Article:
Several praised Schwimmer's turn as a soon-to-be-married womanizer visiting four former girlfriends. But others doubted he was the right actor to tackle a writer famed — in plays such as "In the Company of Men" and "Your Friends and Neighbors" — for unblinking examinations of male misogyny.
The Independent's Paul Taylor found LaBute and Schwimmer "an incongruous pairing." "Throughout, Schwimmer remains bland, competent and boyish ... This love rat would much rather be stroked than bite," he wrote in Wednesday's edition.
For The Daily Mail's Quentin Letts, Schwimmer's performance couldn't erase the image of his unlucky-in-love sitcom character, Ross Geller, on NBC's "Friends (search)."
"It's all perfectly likable but the role probably has greater possibilities," Letts wrote. "A more sinister edge might have been interesting to see, but I'm not sure Mr. Schwimmer does sinister. He's just Ross."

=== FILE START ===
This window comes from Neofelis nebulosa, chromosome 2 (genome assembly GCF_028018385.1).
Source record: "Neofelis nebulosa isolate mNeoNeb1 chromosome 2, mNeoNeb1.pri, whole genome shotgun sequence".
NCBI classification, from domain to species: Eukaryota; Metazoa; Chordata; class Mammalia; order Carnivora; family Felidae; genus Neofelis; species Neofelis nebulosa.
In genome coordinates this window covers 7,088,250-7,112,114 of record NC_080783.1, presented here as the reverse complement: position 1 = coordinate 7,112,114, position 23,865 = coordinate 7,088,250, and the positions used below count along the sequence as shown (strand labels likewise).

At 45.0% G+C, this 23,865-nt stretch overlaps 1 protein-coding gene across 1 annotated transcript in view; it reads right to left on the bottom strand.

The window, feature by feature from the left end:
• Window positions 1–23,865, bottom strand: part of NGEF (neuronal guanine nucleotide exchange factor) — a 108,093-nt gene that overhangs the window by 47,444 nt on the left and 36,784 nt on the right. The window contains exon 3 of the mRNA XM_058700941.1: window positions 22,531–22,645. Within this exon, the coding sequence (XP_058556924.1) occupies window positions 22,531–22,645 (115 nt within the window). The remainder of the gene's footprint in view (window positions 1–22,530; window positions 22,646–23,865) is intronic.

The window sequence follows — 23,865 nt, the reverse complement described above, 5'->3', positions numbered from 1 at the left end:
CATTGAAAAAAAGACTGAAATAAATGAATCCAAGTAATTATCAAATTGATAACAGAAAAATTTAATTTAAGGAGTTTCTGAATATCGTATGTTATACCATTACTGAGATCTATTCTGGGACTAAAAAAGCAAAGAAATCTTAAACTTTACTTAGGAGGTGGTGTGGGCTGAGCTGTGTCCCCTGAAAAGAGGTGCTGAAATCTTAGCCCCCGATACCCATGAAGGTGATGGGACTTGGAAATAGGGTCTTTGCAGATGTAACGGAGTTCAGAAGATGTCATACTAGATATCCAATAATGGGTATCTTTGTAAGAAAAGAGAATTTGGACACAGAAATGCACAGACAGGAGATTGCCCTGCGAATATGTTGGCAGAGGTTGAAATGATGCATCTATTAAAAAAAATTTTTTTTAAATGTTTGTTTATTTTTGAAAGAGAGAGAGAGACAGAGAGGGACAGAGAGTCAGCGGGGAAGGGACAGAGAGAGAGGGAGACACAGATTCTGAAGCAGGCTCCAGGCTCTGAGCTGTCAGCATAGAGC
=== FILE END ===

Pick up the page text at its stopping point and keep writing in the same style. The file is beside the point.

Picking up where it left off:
But The Times' Benedict Nightingale was impressed by Schwimmer's "earnest, anxious figure who sometimes seems less like a man than a dog eager to be told he's a good boy."
The show, "while never bland, could sometimes be tenser," he wrote.
"Yet there's plenty of subtle, telling funny writing in a play which is far more than an excuse for a TV star to parade his skills in London."
And Daily Telegraph critic Charles Spencer found Schwimmer "inspired casting."
Most critics found something to like in LaBute's play and in David Gridley's world-premiere production at the Gielgud Theatre. Many praised Catherine Tate, Lesley Manville, Sara Powell and Saffron Burrows as the variously wronged women.
"Some Girls" is scheduled to run until Aug. 13.